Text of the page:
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The Exquisite Mourners, With A Website To (Almost) Match

Even at a moment like this, when New York is full of wonderful art exhibits, The Mourners stand out — no pun intended. They are the group of touchingly expressive alabaster figures carved for the tomb of John the Fearless, second Duke of Burgundy, and his wife, Margaret of Bavaria, that are on view at the Metropolitan Museum. They march, two by two, in procession on a table in the Met’s Medieval Hall. Very effective, and affecting.

mourner_70.jpgThe Mourners also happen to have a fabulous website, which — oddly — the press release say nothing about. I discovered it by accident, but when I checked, the Met did, thankfully, link to it on its Exhibitions page for the Mourners.  

The mid-15th century statuettes, each about 16 inches tall, were borrowed from the Musée des Beaux Arts de Dijon under the aegis of the French Regional & American Museum Exchange (FRAME). After leaving New York in May, they’ll be going on a six-city tour here — to St. Louis, Dallas, Minneapolis, Los Angeles, San Francisco, and Richmond — and then to Paris.

FRAME is creating the website, and it’s still a work-in-progress. But no matter. Right now, you can go there to get closeups, with zoom-in capability, of each of the Mourners — and you can rotate them, 360 degrees. It’s not quite, but almost, as good as being there. Mourner No. 70 is above.

Explaining itself, the site says:

This journey also provided a once-in-a-lifetime opportunity to create new digital high-resolution, multi-perspective, and stereo 3D photography of these masterpieces, which would supplement and support the exhibition tour. Over a four day period during the mourners’ removal from their arcade and before their transit to the U.S., a multi-discipline technical team from FRAME joined Dijon’s staff, and staff on site from the Dallas Museum of Art (the American tour organizer) to create an ad hoc photo studio and produce more than 14,000 photographs of the sculptures. This web site is the first fruit of that effort, and will be expanded with more mourner-related resources in the months ahead.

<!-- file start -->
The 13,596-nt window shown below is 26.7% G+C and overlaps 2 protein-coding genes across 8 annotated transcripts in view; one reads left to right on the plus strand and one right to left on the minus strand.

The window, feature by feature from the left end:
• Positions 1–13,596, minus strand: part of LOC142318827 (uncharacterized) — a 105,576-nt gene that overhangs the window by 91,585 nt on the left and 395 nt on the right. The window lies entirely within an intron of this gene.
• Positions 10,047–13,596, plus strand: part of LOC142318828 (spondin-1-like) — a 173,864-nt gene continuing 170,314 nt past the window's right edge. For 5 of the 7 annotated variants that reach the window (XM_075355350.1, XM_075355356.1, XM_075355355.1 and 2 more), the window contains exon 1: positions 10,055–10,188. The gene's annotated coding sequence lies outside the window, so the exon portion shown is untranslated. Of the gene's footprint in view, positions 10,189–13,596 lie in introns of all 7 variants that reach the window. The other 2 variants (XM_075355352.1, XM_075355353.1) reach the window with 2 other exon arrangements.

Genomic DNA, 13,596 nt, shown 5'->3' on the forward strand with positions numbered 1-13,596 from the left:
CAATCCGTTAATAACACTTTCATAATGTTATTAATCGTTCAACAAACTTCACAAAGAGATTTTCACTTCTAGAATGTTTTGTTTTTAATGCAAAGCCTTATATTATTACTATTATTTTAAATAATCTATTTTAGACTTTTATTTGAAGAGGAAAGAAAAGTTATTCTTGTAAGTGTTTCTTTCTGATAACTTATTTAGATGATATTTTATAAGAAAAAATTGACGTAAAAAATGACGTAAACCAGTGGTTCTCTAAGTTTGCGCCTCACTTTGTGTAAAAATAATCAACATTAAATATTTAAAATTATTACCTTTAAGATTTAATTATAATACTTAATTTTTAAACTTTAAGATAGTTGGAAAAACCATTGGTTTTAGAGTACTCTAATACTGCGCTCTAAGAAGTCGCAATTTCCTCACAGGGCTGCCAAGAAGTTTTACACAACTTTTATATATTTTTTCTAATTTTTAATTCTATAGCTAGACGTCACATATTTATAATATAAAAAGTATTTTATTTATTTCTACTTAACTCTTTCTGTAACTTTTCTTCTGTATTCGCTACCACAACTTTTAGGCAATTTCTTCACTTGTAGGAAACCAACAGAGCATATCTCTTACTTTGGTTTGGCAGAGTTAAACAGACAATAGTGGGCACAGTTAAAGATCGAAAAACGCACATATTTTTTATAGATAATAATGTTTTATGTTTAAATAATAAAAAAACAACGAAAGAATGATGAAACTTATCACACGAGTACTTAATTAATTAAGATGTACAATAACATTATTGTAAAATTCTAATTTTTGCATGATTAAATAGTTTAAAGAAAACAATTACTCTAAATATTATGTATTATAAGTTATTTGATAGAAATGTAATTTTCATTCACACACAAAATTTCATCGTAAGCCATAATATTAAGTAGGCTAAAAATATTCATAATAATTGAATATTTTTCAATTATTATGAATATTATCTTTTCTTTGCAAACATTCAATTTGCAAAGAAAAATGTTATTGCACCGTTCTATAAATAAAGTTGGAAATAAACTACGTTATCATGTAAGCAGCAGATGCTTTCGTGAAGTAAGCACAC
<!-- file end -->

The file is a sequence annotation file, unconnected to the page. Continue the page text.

One of the best things about the tour — aside from its taking place, is that this is the first time these figures will be seen together outside of France — is that the Mourners are shown outside of the architectural framework of the tomb, that “arcade”: visitors can appreciate each as an individual work of art, from all sides, and the web replicates that.

Describing them, and its future plans, the website says:


Each individual figure has a different expression–some wring their hands or dry their tears, hide their faces in the folds of their robes, or appear lost in reverent contemplation. The motif echoes that of ancient sarcophagi, but these innovative tombs were the first to represent mourners as thoroughly dimensional, rather than in semi-relief. The presentation of the mourners passing through the arcades of a cloister was also a great innovation for the tombs of the era.


In the future, a library of those images is expected to be made widely available, without charge, to scholars, students, educators and the public. In this way, FRAME, the Musée des Beaux-Arts de Dijon, and the People of Dijon have assured a lasting legacy for the visit of these treasures.

The Met’s press release notes, with no exaggeration, that the Mourners “exemplify some of the most important artistic innovations of the late Middle Ages.”

Fitting that the accompanying website has its own innovations. Read about what’s “Coming Soon” on the website here.

And check the exhibition schedule: if these sculptures are coming near you, it would be a shame to miss them.

Photo Credit: Courtesy FRAME 


  1. Sharon Weremiuk says

    When is this exhibit coming to Los Angeles?

  2. The schedule is here:
    LA is next May.

  3. Thanks for this discover !
    I saw these mourners in the Musée des Beaux Arts de Dijon, but I didn’t knew about this very creative website!
    Thanks alot!

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